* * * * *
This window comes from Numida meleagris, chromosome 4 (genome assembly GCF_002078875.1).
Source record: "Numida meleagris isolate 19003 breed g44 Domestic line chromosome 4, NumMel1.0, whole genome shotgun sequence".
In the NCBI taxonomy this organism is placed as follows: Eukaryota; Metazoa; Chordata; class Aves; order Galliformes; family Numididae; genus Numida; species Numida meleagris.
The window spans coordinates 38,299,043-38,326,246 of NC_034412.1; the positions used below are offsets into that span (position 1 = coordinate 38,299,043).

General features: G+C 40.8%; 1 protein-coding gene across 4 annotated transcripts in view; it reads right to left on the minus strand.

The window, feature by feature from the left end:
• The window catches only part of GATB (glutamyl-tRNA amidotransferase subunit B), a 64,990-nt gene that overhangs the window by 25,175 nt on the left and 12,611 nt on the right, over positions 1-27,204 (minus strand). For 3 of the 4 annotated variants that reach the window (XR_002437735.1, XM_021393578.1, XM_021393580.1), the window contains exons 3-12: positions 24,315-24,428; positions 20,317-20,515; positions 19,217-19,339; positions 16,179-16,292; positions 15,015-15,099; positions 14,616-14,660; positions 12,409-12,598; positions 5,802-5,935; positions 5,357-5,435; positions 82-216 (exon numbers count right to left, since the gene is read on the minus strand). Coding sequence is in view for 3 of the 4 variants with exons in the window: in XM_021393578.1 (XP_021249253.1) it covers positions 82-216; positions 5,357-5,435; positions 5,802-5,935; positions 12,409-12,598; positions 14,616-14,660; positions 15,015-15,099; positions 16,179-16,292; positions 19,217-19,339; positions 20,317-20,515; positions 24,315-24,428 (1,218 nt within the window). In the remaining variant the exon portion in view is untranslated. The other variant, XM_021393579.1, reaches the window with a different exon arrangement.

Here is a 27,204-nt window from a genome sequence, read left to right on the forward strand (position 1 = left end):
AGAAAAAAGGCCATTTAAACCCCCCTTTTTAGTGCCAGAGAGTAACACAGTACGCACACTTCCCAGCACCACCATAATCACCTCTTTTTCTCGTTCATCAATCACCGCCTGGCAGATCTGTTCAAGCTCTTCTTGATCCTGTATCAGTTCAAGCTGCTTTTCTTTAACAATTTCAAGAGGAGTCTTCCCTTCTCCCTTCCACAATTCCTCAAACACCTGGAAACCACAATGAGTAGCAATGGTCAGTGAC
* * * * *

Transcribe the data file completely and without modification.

This window comes from Numida meleagris, chromosome 4 (genome assembly GCF_002078875.1).
Source record: "Numida meleagris isolate 19003 breed g44 Domestic line chromosome 4, NumMel1.0, whole genome shotgun sequence".
In the NCBI taxonomy this organism is placed as follows: Eukaryota; Metazoa; Chordata; class Aves; order Galliformes; family Numididae; genus Numida; species Numida meleagris.
The window spans coordinates 38,299,043-38,326,246 of NC_034412.1; the positions used below are offsets into that span (position 1 = coordinate 38,299,043).

General features: G+C 40.8%; 1 protein-coding gene across 4 annotated transcripts in view; it reads right to left on the minus strand.

The window, feature by feature from the left end:
• The window catches only part of GATB (glutamyl-tRNA amidotransferase subunit B), a 64,990-nt gene that overhangs the window by 25,175 nt on the left and 12,611 nt on the right, over positions 1-27,204 (minus strand). For 3 of the 4 annotated variants that reach the window (XR_002437735.1, XM_021393578.1, XM_021393580.1), the window contains exons 3-12: positions 24,315-24,428; positions 20,317-20,515; positions 19,217-19,339; positions 16,179-16,292; positions 15,015-15,099; positions 14,616-14,660; positions 12,409-12,598; positions 5,802-5,935; positions 5,357-5,435; positions 82-216 (exon numbers count right to left, since the gene is read on the minus strand). Coding sequence is in view for 3 of the 4 variants with exons in the window: in XM_021393578.1 (XP_021249253.1) it covers positions 82-216; positions 5,357-5,435; positions 5,802-5,935; positions 12,409-12,598; positions 14,616-14,660; positions 15,015-15,099; positions 16,179-16,292; positions 19,217-19,339; positions 20,317-20,515; positions 24,315-24,428 (1,218 nt within the window). In the remaining variant the exon portion in view is untranslated. The other variant, XM_021393579.1, reaches the window with a different exon arrangement.

Here is a 27,204-nt window from a genome sequence, read left to right on the forward strand (position 1 = left end):
AGAAAAAAGGCCATTTAAACCCCCCTTTTTAGTGCCAGAGAGTAACACAGTACGCACACTTCCCAGCACCACCATAATCACCTCTTTTTCTCGTTCATCAATCACCGCCTGGCAGATCTGTTCAAGCTCTTCTTGATCCTGTATCAGTTCAAGCTGCTTTTCTTTAACAATTTCAAGAGGAGTCTTCCCTTCTCCCTTCCACAATTCCTCAAACACCTGGAAACCACAATGAGTAGCAATGGTCAGTGAC